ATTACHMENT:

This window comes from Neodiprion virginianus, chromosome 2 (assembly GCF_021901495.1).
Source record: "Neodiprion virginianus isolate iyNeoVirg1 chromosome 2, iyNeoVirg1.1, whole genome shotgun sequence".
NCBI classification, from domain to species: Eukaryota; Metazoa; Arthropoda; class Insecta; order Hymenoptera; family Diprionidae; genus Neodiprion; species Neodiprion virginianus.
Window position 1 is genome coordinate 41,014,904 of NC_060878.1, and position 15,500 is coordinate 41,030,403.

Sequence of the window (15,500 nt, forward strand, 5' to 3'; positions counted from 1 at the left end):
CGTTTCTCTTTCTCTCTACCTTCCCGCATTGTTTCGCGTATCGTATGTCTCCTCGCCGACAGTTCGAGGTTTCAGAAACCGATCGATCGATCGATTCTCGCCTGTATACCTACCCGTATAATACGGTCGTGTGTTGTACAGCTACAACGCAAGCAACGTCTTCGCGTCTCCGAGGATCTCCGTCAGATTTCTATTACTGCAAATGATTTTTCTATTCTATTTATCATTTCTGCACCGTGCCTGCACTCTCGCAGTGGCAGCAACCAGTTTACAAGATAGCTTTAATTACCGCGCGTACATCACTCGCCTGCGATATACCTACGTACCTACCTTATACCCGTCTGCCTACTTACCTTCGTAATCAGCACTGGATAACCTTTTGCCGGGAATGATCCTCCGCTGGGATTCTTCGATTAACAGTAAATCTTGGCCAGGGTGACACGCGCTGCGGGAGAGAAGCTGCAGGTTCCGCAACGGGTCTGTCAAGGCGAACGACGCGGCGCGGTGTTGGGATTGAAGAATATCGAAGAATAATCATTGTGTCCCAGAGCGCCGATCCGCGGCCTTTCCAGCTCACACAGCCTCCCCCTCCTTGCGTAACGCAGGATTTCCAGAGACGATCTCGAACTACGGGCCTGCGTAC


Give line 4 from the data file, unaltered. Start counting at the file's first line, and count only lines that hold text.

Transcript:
Window position 1 is genome coordinate 41,014,904 of NC_060878.1, and position 15,500 is coordinate 41,030,403.